Yet again we are in the middle of a wave of assorted condemnations of assorted ways in which Turkey is cracking down on the Kurdish political movement. The European Parliament’s Turkey rapporteur ‘firmly condemns’, as do the ‘Socialists and Democrats’ in the European Parliament but ‘strongly’, while the Left Group chooses to condemn ‘emphatically’. The US State Department is only ‘closely following’ and ‘monitoring’ https://www.state.gov/actions-in-turkeys-parliament/. However none of them ever chooses to mention the elephant in the room, more precisely the leader in jail: Abdullah Öcalan.
It’s about time they do.
One news tumbled over the other this week. There was the conviction and expulsion from parliament of HDP MP Ömer Faruk Gergerlioğlu, one of the most outspoken human rights defenders of the last couple of years and recently very active in speaking out about the deeply humiliating practice of strip searches at police stations and prisons. There was the official start of the process to not only ban the HDP but also to ban almost 700 HDP politicians from politics for five years. That’s what the above mentioned condemnations were about. No condemnation, worry of ‘closely following’ was expressed after the third remarkable news: the lawyers of Abdullah Öcalan worry about his health and demand immediate access to their client.
Hungerstrikes again in Turkish prisons
No contact has been established with Öcalan since the last phone conversation he had in April 2020. The lawyers visited him at Imralı prison for the last time in August 2019. Anonymous accounts on social media shared worrying messages about his health, about which the truth could not be established. Naturally, people demand to know how he is and a hungerstrike is once again going on in Turkish prisons (well past three months now) to break this isolation, but for now to no avail.
The condemnations start to sound more hollow with every further strangling of Kurdish politics, with every further step towards the annullment of the will of 6 million citizens of Turkey, with every refusal of the Turkish government to comply with the rulings of the European Court of Human Rights and release Selahattin Demirtaş. Erdoğan laughs out loud about these ‘condemnations and worries’, as he shifts up a gear and accelerates on the road to full dictatorship in 2023. He once said that democracy is a train that you can unboard once you reach your destination. The train is about to arrive, the democratic veneer has become so thin and worn out that it is about to blow away in the wind. The train will then come to a rasping halt in a deserted, barren land. And then it will be 2023, Turkey’s centennial anniversary and Erdoğan will rule like Atatürk once did: in an effectively one party system where no dissent is accepted.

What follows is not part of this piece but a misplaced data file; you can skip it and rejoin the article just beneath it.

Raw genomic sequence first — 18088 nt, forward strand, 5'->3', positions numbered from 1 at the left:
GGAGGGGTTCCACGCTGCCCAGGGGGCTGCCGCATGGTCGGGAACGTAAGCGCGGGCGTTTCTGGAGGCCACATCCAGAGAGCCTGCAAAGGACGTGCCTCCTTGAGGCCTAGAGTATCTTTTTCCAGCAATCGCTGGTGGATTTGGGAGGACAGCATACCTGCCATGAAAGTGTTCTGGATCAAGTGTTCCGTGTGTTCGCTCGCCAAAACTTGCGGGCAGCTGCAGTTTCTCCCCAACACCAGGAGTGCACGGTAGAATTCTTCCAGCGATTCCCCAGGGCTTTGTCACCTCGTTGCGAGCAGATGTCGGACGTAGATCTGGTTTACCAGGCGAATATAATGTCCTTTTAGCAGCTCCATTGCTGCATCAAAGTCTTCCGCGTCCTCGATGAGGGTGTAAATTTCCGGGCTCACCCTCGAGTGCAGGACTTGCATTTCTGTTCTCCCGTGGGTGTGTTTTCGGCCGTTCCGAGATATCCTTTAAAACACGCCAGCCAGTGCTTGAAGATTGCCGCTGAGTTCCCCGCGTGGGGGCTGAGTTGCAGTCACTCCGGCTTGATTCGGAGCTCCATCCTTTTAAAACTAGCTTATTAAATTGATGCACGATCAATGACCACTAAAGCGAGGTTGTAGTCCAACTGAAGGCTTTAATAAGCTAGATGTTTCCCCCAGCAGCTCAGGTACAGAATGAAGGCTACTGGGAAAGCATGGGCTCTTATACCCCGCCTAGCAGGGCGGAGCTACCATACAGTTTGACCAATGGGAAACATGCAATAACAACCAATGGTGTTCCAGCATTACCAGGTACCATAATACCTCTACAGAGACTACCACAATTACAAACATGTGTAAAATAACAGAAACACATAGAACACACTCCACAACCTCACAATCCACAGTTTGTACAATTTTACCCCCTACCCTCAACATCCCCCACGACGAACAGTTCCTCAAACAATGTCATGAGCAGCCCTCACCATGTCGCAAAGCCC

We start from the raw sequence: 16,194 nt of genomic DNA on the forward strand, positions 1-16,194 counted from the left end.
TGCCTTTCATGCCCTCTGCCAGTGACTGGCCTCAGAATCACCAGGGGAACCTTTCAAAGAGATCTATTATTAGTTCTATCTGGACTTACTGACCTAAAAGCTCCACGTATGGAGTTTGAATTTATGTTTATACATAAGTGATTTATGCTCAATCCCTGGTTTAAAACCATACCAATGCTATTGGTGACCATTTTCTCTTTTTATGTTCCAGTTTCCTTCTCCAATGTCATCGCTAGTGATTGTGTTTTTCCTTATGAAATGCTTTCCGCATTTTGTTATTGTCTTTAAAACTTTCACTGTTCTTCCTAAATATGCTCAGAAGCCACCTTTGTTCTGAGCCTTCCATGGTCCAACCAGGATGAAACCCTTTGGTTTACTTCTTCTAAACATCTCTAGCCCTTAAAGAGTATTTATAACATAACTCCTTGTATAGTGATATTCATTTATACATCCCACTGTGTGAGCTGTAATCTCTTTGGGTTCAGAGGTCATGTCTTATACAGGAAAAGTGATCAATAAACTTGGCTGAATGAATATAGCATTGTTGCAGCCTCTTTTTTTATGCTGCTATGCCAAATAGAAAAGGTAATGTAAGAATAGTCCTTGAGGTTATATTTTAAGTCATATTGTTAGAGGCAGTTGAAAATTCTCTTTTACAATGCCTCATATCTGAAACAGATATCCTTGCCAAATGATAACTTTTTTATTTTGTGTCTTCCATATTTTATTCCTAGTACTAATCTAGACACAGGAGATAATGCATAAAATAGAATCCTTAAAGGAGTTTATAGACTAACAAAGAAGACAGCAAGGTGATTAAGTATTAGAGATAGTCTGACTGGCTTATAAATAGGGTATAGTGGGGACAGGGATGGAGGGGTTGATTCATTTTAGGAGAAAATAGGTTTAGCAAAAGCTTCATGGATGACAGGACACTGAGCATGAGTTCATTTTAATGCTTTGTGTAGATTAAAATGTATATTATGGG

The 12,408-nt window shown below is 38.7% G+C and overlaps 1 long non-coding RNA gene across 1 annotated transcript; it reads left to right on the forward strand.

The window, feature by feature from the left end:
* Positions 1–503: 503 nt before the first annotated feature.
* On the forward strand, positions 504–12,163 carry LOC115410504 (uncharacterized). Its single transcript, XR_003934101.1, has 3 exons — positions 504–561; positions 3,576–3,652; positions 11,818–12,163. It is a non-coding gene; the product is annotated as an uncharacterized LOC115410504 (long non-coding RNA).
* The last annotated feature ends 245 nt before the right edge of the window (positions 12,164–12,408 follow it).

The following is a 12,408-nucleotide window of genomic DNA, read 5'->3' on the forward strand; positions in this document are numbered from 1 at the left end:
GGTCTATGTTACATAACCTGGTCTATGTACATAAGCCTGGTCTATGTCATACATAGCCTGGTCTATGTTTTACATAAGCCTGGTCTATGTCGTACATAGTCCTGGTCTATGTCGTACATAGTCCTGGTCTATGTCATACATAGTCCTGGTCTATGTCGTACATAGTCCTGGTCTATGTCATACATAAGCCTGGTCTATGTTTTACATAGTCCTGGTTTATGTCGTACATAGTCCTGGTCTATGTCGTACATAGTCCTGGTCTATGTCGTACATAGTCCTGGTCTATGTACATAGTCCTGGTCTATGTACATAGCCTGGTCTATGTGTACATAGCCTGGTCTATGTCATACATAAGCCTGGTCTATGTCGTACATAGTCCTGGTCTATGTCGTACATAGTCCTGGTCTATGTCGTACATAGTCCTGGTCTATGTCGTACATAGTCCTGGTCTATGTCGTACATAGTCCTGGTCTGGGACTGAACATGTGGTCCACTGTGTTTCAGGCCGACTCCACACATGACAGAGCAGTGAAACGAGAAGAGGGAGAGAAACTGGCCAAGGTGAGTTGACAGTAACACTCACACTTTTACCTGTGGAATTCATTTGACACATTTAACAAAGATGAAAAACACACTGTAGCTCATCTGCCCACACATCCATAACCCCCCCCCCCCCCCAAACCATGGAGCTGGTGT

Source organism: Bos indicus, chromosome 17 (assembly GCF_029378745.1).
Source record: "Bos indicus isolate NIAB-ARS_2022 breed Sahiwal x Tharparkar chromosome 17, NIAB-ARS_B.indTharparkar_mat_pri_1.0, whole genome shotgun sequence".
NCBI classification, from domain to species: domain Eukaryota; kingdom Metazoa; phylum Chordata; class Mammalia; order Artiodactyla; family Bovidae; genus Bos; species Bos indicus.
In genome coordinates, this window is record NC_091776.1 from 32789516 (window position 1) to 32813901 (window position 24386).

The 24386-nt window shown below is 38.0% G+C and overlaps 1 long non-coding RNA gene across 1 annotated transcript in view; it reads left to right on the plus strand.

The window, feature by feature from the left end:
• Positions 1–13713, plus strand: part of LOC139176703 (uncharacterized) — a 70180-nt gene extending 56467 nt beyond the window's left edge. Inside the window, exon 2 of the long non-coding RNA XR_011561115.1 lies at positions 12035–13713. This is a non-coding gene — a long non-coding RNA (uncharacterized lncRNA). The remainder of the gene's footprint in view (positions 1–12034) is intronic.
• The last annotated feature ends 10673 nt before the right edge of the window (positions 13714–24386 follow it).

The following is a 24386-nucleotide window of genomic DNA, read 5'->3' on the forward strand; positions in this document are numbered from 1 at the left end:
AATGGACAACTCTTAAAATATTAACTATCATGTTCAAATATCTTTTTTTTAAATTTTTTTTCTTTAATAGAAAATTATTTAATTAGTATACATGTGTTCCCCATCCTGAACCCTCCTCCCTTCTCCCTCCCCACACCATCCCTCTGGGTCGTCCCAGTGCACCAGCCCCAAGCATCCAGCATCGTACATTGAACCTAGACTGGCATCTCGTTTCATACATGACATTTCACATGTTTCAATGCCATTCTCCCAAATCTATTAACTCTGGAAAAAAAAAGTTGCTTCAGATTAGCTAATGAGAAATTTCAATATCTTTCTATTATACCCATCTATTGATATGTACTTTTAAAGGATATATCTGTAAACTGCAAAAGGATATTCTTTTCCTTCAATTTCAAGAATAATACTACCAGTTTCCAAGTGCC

Genie is out of the bottle
But it will be 2023 and not 1923. Back then, the Kurdish identity wasn’t so strongly developed yet now, it is. And you can throw Kurds in jail, you can ban them from politics, you can bomb Kurdish citizens and their armed movement, but they won’t go away and the genie cannot be pushed back into the bottle. They are educated, they are proud now of who they are, they have demands and their demands are legitimate. They demand a safe life, they demand political representation, they demand their language. Even in this deserted, barren dictatorial land, they will fight, one way or the other. If parliament seats are off limits, if municipality buildings are inaccessible, if proper journalism or providing legal representation for those prosecuted land you in jail, the options become scarce. The mountains will always be there as a refuge, as a place to stand proud of who you are.
Öcalan doesn’t have eternal life. Solving the Kurdish issue is easier when he is involved. It will anger Erdoğan tremendously, but it’s about time so please, everybody with their mouth full of human rights and respect for democratic values, start speaking up for the freedom of the one leader that can stop the situation from spiralling further out of control. Say it out loud that yes, the PKK is on your list of terrorist organisations but that Turkey nevertheless has to talk to the leader of this movement because it is the only way to turn the tide.
A genuine peace process, and the EU or any other institution should volunteer to be the third party involved and lead the state and the PKK to a real deal.
A beating heart
Unrealistic? You know what’s unrealistic? Leaving citizens of Turkey, in all their splendid diversity, in Erdoğan’s train to nowhere. Instead of that nightmare, demand with them what seems impossible. Break the taboo of demanding Öcalan’s freedom. You know that when he walks out of jail, the Kurdish issue will be solved.
He will leave that prison cell one day and it is of the uttermost importance that he does so with a beating heart. Act. Now.
Fréderike Geerdink is an independent journalist. Follow her on Twitter or subscribe to her weekly newsletter Expert Kurdistan.